Water and Electricity

We do know that they don’t mix well.

In an article in the Guardian about the floods in York, I read about the flood barrier on the River Foss that


Problems arose at the weekend at the Foss barrier and pumping station, which controls river levels by managing the interaction between the rivers Foss and Ouse. In a model that is commonplace around the country, pumps behind the barrier are supposed to pump the water clear. The station became inundated with floodwater after the volume exceeded the capacity of the pumps and flooded some of the electrics, according to an Environment Agency spokesperson, who said that a helicopter was due to airlift in parts to complete repairs on Monday.

It is particularly ironic that flood-control measures are rendered ineffective through flooding of their controls. But it’s not a one-off.

At the beginning of this month, December 6, much of the city of Lancaster (and reportedly 55,000 people) were left without power when an electricity substation in Caton Road was flooded in a previous storm.

Here is Roger Kemp’s take on the Lancaster substation affair.

In March 2011, when the tsunami resulting from the Tohoku earthquake flooded the Fukushima Daichi nuclear power station, the electrics for the emergency backup generators were also awash. If I remember correctly, in the US some of the Mark I BWRs had been modified so that the electrics controlling the emergency power generation were installed higher up in the buildings than the basement, where they still were at Fukushima Daichi. The bluff on which the power station was built had also been lowered by 15m during building to enable easier access from the seaward side.

I’ll leave it to readers to connect the dots. The question is whether the resources will be made available in the UK for review of the placement of critical electrics, and for prophylaxis. And also what we can do as members of professional societies for electrotechnology to encourage those resources to be mobilised, in the UK and elsewhere – big cities in Germany such as Hamburg and Dresden have been flooded in recent years.

I suspect that some measures would be relatively simple to implement, for example putting effective sealing accessways on vulnerable substations and other critical installations. Maybe one could seal at ground-level permanently, install sealed doors two meters up, with steps on both sides? And install an effective pump for what might nevertheless leak through a seal, with starting through a sealed battery with a float-activated switch. And so on.

As societies, we are becoming more dependent on electricity as an essential component of living, and there are plans to become even more so. This leads to vulnerabilities which I believe we haven’t yet thoroughly considered.

When I was a child, house heating came through burning coal, coke or occasionally wood. If there was an electricity cut, you could still heat your house. Nowadays, almost all building heating is electrically controlled. Even fancy wood-pellet-burning stoves, which may be connected to the circulating heating water. Take out the electricity, take out the heating too, nowadays.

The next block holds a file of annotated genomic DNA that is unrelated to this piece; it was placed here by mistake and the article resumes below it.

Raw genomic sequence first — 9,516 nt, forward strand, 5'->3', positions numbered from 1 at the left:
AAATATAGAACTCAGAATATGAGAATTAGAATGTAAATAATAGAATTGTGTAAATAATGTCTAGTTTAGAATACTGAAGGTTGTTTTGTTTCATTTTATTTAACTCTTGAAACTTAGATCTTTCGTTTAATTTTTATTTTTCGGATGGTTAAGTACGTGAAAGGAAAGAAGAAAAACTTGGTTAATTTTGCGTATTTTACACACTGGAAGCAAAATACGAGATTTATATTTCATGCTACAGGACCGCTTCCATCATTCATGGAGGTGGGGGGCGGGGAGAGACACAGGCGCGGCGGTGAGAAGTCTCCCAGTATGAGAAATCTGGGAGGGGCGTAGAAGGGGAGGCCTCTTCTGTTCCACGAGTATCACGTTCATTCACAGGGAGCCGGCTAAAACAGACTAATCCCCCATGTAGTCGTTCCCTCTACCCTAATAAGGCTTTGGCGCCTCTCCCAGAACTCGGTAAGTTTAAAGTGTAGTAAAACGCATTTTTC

According to EU statistics, in 2013 11.8% of inland energy consumption in the EU-28 was from renewable resources, and in the same year 25.4% of electricity was generated from renewable resources. Which suggests that less than half of energy consumption in the EU-28 is via electricity; much of the rest will be transportation, I suppose. Transportation’s use of energy from renewable resources was only 5.4% in 2013. There is scope for change – everyone seems to be thinking about electric road vehicles (ERVs).

I doubt whether the infrastructure exists to supply appropriate amounts of electricity for recharging ERVs if they constituted a large proportion of vehicle use, and I am not alone. The RAEng suggested in 2010 that current supply could be “overwhelmed” (Roger Kemp chaired the committee which produced the report.)

Amongst the issues are quality of electrical infrastructure. The German electrotechnical industry association ZVEI pointed out some years ago that 70% of building electrical installations have outlived their design lifetime of 30-35 years and are still in operation; also that 50 years ago there were typically 6-8 electrical devices in the average household, and now there are typically more than 70. In the presentation in which these figures appear, they were more worried about the functional safety of the installations, in particular fire risk. Malfunctioning electrics causes 15-20% of all building fires in Germany, they say. If I remember rightly, about ten times as many people die per year in building fires caused by electrical malfunction as die from electrocution: 200 as compared with 15-20. I don’t recall anything in the presentations I have seen on vulnerabilities to flooding.

When York, Lancaster and Leeds have streets lined with charging points for ERVs, I hope those points are adequately protected from floods. When half the cars along a street are electric, and the street floods to a meter depth, what is going to happen to and around those cars? Would you touch one after the floods recede? Recall there is enough stored energy in a fully-loaded vehicle to power your average Western house for a few days.

I spent a couple of years on and around German standardisation committees on ERVs. In all the meetings, I don’t recall questions concerning effects of submersion ever arising. I think they should be considered.